Israeli planes struck at Palestinian guerrillas base in the southern Lebanon on Thursday (3 August) following a bomb blast in Tel Aviv's market place which killed at least one person and wounded 46.
Israeli planes struck at Palestinian guerrillas base in the southern Lebanon on Thursday (3 August) following a bomb blast in Tel Aviv's market place which killed at least one person and wounded 46. A government spokesman said the main target of the air force raid was the base at Dahr el-Tutah, south of Sidon, which was described as a springboard for guerrilla operations gainst Israel. Meanwhile, Lebanese army units deployed in the south were still at their staging post in the Kawkaba area.
SYNOPSIS: On Monday (31 July), UN Peacekeeping troops in the south were expecting the Lebanese army to move into the area in a bid to reassert government authority. Some local people were even busy putting out banners and flags to welcome the soldiers, the first Lebanese regular forces to attempt to move into the south since the 1975-76 war. But, the troops were halted in Kawkaba when militia shelling and roadblocks halted their advance.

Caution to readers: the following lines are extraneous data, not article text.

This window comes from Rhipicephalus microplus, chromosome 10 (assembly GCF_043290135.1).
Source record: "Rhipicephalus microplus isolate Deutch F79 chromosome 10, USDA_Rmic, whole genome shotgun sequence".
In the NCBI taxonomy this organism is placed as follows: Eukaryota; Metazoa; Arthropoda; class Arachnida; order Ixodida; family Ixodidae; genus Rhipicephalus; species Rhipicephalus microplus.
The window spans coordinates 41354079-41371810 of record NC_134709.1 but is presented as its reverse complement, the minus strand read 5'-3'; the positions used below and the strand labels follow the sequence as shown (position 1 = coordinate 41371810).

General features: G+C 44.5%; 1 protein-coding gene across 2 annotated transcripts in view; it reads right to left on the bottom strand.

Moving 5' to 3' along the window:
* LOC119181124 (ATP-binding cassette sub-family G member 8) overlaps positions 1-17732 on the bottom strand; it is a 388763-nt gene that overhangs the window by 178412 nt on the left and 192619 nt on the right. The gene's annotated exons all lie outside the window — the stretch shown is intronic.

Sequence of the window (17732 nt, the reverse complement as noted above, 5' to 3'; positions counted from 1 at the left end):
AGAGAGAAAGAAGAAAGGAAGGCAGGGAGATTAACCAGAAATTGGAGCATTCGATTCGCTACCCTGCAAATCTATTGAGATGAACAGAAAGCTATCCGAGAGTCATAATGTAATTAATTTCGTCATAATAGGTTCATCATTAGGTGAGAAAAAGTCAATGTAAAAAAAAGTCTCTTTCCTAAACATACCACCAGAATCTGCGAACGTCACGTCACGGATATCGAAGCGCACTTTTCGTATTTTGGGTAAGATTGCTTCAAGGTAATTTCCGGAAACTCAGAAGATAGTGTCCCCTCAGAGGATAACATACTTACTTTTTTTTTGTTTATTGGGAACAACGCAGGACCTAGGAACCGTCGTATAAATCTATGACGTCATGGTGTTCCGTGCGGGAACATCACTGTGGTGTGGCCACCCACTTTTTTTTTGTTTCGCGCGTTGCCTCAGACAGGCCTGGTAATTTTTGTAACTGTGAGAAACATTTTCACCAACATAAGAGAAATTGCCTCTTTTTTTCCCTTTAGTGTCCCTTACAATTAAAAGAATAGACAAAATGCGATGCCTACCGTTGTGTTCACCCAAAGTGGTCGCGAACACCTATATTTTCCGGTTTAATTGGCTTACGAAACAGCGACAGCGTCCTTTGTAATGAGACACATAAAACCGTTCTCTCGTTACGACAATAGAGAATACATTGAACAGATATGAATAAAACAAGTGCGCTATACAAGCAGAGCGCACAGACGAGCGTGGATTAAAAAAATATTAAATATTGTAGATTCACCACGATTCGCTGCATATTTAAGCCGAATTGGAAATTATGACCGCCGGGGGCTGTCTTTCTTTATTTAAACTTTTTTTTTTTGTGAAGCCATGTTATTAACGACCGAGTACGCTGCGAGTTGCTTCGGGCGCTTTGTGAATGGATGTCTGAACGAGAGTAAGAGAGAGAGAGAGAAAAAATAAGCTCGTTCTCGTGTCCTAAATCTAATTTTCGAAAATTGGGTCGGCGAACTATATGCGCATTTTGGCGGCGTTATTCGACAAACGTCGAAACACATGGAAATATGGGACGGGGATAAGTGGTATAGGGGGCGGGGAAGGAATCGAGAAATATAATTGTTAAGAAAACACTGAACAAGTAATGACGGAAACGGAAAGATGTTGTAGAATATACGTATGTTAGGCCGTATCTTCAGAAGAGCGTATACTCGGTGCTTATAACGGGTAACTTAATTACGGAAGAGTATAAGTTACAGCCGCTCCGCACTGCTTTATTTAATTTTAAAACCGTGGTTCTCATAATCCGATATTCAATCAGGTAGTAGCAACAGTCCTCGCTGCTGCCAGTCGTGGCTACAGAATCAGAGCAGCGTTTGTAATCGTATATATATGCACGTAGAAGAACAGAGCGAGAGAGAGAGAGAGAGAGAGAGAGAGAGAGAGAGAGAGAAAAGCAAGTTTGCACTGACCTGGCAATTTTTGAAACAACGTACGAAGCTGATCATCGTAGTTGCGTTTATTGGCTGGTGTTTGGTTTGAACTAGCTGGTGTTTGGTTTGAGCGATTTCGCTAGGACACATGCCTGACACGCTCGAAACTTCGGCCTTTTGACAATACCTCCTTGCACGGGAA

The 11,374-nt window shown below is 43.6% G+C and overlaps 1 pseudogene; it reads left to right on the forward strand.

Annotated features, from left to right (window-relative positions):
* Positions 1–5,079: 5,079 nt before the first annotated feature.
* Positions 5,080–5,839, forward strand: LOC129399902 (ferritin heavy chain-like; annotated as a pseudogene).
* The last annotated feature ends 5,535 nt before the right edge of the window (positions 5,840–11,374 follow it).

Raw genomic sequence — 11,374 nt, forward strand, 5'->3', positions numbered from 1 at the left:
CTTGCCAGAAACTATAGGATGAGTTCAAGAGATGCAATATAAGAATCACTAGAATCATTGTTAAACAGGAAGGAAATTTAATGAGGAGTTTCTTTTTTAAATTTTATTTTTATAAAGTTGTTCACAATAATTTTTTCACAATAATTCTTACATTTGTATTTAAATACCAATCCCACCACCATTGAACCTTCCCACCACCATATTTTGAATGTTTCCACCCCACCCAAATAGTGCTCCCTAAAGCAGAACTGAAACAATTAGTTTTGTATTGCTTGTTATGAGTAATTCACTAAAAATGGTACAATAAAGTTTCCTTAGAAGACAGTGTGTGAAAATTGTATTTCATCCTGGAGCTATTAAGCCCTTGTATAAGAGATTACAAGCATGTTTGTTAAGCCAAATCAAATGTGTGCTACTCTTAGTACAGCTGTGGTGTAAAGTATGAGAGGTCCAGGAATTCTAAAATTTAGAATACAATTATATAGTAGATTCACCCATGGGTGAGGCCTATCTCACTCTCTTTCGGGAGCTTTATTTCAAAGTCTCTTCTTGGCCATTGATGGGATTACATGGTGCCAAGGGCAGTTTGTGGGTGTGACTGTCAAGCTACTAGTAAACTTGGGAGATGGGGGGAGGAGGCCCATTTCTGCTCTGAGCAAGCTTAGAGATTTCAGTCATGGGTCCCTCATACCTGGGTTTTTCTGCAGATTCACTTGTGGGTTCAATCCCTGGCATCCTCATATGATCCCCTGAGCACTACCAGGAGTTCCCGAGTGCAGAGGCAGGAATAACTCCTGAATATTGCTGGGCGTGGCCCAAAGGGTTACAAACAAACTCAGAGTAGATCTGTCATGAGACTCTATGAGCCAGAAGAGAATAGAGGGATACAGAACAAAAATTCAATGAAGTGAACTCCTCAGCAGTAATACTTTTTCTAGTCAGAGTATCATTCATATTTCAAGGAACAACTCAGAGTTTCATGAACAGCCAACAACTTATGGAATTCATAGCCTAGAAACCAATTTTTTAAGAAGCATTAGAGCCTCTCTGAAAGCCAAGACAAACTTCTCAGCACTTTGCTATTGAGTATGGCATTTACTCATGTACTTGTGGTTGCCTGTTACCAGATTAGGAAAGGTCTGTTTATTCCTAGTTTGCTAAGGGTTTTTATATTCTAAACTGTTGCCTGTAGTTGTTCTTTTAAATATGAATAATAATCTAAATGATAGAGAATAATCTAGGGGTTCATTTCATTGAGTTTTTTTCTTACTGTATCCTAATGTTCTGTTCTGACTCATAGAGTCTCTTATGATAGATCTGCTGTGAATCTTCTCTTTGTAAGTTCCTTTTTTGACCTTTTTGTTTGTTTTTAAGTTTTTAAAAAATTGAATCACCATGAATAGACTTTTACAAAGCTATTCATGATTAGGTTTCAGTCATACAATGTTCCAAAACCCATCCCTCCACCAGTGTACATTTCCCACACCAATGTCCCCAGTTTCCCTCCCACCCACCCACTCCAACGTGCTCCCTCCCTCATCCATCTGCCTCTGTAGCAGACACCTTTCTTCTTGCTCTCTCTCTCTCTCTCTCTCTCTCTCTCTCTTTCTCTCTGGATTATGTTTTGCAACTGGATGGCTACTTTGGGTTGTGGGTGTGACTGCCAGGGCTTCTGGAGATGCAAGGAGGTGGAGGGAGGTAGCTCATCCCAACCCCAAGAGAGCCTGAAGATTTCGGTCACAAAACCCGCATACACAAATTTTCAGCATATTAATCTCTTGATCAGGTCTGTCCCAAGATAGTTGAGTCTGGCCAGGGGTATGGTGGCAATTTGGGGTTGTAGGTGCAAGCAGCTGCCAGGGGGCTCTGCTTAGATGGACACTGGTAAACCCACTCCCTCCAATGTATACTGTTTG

Both the Lebanese army and the UN force in Kawkaba have come under artillery fire by the right-wing Christian militia. On Wednesday (2 August) the militia called on the Lebanese soldiers and the UN to pull out of the position, but a UN spokesman in Beirut said the request was turned down and he warned the militia of serious consequences if their action continued. The Christian forces claimed the Lebanese units were being led by Syrian officers and are trying to prevent the army from moving into areas along the Israeli border.
Lebanese President Elias Sarkis has called the attempt at deploying his forces in the south a move to restore sovereignty over 'every inch of Lebanese territory'. But diplomats in Beirut see this as unlikely while some 50,000 foreign troops are based in the country.